Reading Haddock sources on hackage no longer possible with simple browsers?

Previous Topic Next Topic
 
classic Classic list List threaded Threaded
10 messages Options
Reply | Threaded
Open this post in threaded view
|

Reading Haddock sources on hackage no longer possible with simple browsers?

Mario Lang-2
Hi.

I have been using Lynx to read stuff on hacakge for a long time.

I recently noticed that it is no longer possible to read the source of a
module, because extra type information (which is likely hidden in a
modern browser) is inline with the actual sources.  This makes the go to
source feature effectively useless.  An example (from the ISBN package):

    deriving (Int -> ISBN -> ShowS
    [ISBN] -> ShowS
    ISBN -> String
    (Int -> ISBN -> ShowS)
    -> (ISBN -> String) -> ([ISBN] -> ShowS) -> Show ISBN
    forall a.
    (Int -> a -> ShowS) -> (a -> String) -> ([a] -> ShowS) -> Show a
    showList :: [ISBN] -> ShowS
    $cshowList :: [ISBN] -> ShowS
    show :: ISBN -> String
    $cshow :: ISBN -> String
    showsPrec :: Int -> ISBN -> ShowS
    $cshowsPrec :: Int -> ISBN -> ShowS
    Show, ISBN -> ISBN -> Bool
    (ISBN -> ISBN -> Bool) -> (ISBN -> ISBN -> Bool) -> Eq ISBN
    forall a. (a -> a -> Bool) -> (a -> a -> Bool) -> Eq a
    /= :: ISBN -> ISBN -> Bool
    $c/= :: ISBN -> ISBN -> Bool
    == :: ISBN -> ISBN -> Bool
    $c== :: ISBN -> ISBN -> Bool
    Eq)
   
I know Haskell has a ton of extensions, but I am pretty sure nobody
writes code like this :-)

This is, frankly, pretty horrible.   Can something be done to fix this?

(I am aware that certain modernisations are unstoppable.  However, this
one looks like a bug.)

--
CYa,
  ⡍⠁⠗⠊⠕
_______________________________________________
Haskell-Cafe mailing list
To (un)subscribe, modify options or view archives go to:
http://mail.haskell.org/cgi-bin/mailman/listinfo/haskell-cafe
Only members subscribed via the mailman list are allowed to post.
Reply | Threaded
Open this post in threaded view
|

Re: Reading Haddock sources on hackage no longer possible with simple browsers?

Johannes Waldmann-2
> I recently noticed that it is no longer possible
> to read the source of a module, because extra type information
> (which is likely hidden in a modern browser)
> is inline with the actual sources.

I confirmed your example, reading with lynx and w3m.

It seems the extra text
is the methods of the type classes (mentioned after "deriving")
and it gets shown on on mouse-over in a graphical browser.

(Re: "nobody writes code like this" - the compiler does?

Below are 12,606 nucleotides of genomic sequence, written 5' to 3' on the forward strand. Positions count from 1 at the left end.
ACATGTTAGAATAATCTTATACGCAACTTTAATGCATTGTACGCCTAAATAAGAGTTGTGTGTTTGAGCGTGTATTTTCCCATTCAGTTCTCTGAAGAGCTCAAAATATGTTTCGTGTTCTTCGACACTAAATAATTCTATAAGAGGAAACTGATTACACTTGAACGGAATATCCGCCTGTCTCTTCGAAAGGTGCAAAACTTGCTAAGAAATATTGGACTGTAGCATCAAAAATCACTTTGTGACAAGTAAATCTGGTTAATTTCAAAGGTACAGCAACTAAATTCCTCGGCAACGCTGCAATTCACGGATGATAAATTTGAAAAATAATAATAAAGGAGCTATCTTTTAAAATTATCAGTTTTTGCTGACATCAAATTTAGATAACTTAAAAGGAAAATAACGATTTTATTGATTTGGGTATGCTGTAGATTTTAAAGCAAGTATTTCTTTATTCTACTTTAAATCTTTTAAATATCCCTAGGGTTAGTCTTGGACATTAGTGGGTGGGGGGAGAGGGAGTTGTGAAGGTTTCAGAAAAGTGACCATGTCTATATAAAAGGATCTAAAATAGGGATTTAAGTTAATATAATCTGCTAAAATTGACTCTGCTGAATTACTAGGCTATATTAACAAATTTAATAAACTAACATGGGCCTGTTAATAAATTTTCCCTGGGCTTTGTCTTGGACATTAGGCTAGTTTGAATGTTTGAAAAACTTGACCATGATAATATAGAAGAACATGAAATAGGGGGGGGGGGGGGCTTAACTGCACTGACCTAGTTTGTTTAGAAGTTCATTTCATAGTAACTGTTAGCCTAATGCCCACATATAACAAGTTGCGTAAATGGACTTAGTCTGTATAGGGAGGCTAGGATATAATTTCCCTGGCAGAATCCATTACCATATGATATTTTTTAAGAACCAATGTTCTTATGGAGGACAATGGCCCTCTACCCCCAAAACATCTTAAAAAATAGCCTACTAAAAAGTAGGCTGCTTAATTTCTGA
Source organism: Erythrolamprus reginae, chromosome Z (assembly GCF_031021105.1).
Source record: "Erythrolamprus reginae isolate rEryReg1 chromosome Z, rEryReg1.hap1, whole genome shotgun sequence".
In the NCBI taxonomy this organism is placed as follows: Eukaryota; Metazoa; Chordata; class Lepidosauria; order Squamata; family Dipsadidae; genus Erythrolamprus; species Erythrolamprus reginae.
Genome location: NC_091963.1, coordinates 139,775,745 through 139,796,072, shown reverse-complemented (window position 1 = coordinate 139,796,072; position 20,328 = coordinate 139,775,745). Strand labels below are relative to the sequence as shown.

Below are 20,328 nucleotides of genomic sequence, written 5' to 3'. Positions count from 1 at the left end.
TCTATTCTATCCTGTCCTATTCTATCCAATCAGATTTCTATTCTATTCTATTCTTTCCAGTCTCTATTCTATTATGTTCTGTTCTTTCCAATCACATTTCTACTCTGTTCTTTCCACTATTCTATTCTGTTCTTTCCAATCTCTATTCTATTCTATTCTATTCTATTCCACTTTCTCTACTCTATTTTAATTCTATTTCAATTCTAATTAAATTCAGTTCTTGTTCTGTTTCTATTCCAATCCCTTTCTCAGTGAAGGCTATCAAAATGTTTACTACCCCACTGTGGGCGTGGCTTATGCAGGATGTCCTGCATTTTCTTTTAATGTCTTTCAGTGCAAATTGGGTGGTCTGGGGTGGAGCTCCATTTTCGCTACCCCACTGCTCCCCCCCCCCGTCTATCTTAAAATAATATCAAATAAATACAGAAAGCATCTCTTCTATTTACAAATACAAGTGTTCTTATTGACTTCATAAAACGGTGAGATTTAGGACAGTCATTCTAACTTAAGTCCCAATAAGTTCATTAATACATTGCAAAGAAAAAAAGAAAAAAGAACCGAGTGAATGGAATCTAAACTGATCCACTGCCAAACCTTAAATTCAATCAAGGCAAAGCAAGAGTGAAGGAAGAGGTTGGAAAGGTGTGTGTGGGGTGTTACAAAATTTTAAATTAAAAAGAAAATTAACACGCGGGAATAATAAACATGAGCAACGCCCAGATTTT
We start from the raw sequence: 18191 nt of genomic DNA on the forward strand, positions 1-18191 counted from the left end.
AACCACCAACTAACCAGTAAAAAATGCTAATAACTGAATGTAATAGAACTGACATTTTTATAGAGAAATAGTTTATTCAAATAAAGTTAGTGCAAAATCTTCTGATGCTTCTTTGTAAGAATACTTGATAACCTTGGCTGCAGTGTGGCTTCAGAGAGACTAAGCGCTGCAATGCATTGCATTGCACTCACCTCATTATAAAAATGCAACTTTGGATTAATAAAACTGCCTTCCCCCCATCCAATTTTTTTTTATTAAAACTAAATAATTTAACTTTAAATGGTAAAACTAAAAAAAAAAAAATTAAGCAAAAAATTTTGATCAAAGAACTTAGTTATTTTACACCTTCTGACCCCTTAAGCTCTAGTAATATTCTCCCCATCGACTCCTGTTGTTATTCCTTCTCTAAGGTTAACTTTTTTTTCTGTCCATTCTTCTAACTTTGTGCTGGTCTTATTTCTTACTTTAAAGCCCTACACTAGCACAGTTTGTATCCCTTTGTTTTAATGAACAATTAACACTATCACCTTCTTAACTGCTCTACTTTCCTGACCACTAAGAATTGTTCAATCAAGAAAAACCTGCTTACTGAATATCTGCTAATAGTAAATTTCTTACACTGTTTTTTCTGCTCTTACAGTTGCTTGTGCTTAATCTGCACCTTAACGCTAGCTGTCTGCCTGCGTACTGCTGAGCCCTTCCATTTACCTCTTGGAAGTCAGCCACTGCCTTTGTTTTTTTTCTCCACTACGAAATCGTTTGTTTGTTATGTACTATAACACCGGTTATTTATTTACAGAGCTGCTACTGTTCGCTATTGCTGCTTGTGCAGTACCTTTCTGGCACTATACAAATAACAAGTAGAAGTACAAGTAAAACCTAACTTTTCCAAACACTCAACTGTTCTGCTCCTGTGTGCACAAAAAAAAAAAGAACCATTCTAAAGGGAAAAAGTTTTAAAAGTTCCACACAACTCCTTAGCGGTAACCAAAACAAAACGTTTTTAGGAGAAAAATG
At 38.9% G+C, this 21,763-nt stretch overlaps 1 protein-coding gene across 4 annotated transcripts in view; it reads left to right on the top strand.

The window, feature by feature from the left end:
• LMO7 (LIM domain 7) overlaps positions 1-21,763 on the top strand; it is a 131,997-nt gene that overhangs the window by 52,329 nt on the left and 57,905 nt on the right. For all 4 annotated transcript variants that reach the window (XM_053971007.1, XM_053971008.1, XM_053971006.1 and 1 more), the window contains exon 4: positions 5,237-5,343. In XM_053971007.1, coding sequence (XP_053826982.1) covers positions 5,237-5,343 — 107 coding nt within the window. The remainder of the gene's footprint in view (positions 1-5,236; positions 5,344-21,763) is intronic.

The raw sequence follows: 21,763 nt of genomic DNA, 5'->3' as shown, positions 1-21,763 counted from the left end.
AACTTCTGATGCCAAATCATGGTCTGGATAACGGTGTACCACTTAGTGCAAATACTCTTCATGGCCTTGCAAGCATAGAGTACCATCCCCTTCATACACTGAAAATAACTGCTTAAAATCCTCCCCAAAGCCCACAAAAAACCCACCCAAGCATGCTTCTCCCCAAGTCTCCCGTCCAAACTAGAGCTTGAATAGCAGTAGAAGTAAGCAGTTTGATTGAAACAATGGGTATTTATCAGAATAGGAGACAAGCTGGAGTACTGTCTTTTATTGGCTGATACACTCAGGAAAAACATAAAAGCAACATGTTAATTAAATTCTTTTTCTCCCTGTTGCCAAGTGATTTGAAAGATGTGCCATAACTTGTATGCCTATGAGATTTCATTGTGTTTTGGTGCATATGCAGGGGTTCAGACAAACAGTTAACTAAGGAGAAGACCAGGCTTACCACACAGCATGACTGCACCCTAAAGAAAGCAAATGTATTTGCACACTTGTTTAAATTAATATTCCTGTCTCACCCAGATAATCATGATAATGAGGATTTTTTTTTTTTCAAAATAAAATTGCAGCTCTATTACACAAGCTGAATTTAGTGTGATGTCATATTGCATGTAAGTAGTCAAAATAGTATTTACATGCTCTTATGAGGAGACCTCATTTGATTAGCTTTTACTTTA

Some methods here seem auto-generated.)

Looks like a bug in haddock, then? (Or in lynx' handling of CSS?)
The actual HTML source looks legit, at least partially
(see example below)

This seems related:
https://github.com/haskell/haddock/pull/1197

I will open an issue on accessibility.

- J.W.

<span class="hs-keyword">deriving</span><span> </span><span
class="hs-special">(</span><span id="local-6989586621679046279"><span
id="local-6989586621679046281"><span
id="local-6989586621679046283"><span class="annot"><span
class="annottext">Int -&gt; ISBN -&gt; ShowS
[ISBN] -&gt; ShowS
ISBN -&gt; String
(Int -&gt; ISBN -&gt; ShowS)
-&gt; (ISBN -&gt; String) -&gt; ([ISBN] -&gt; ShowS) -&gt; Show ISBN
forall a.
(Int -&gt; a -&gt; ShowS) -&gt; (a -&gt; String) -&gt; ([a] -&gt; ShowS)
-&gt; Show a
showList :: [ISBN] -&gt; ShowS
$cshowList :: [ISBN] -&gt; ShowS
show :: ISBN -&gt; String
$cshow :: ISBN -&gt; String
showsPrec :: Int -&gt; ISBN -&gt; ShowS
$cshowsPrec :: Int -&gt; ISBN -&gt; ShowS
</span><span class="hs-identifier hs-var hs-var hs-var hs-var hs-var
hs-var hs-var hs-var">Show</span>

_______________________________________________
Haskell-Cafe mailing list
To (un)subscribe, modify options or view archives go to:
http://mail.haskell.org/cgi-bin/mailman/listinfo/haskell-cafe
Only members subscribed via the mailman list are allowed to post.
Reply | Threaded
Open this post in threaded view
|

Re: Reading Haddock sources on hackage no longer possible with simple browsers?

Li-yao Xia-2
In reply to this post by Mario Lang-2
Note that the raw sources are available in another location:

https://hackage.haskell.org/package/isbn-1.1.0.2/src/lib/Data/ISBN/Types.hs

(starting from the Hackage page for the package, under Downloads, click
"browse")

On 11/14/2020 10:32 AM, Mario Lang wrote:

> Hi.
>
> I have been using Lynx to read stuff on hacakge for a long time.
>
> I recently noticed that it is no longer possible to read the source of a
> module, because extra type information (which is likely hidden in a
> modern browser) is inline with the actual sources.  This makes the go to
> source feature effectively useless.  An example (from the ISBN package):
>
>      deriving (Int -> ISBN -> ShowS
>      [ISBN] -> ShowS
>      ISBN -> String
>      (Int -> ISBN -> ShowS)
>      -> (ISBN -> String) -> ([ISBN] -> ShowS) -> Show ISBN
>      forall a.
>      (Int -> a -> ShowS) -> (a -> String) -> ([a] -> ShowS) -> Show a
>      showList :: [ISBN] -> ShowS
>      $cshowList :: [ISBN] -> ShowS
>      show :: ISBN -> String
>      $cshow :: ISBN -> String
>      showsPrec :: Int -> ISBN -> ShowS
>      $cshowsPrec :: Int -> ISBN -> ShowS
>      Show, ISBN -> ISBN -> Bool
>      (ISBN -> ISBN -> Bool) -> (ISBN -> ISBN -> Bool) -> Eq ISBN
>      forall a. (a -> a -> Bool) -> (a -> a -> Bool) -> Eq a
>      /= :: ISBN -> ISBN -> Bool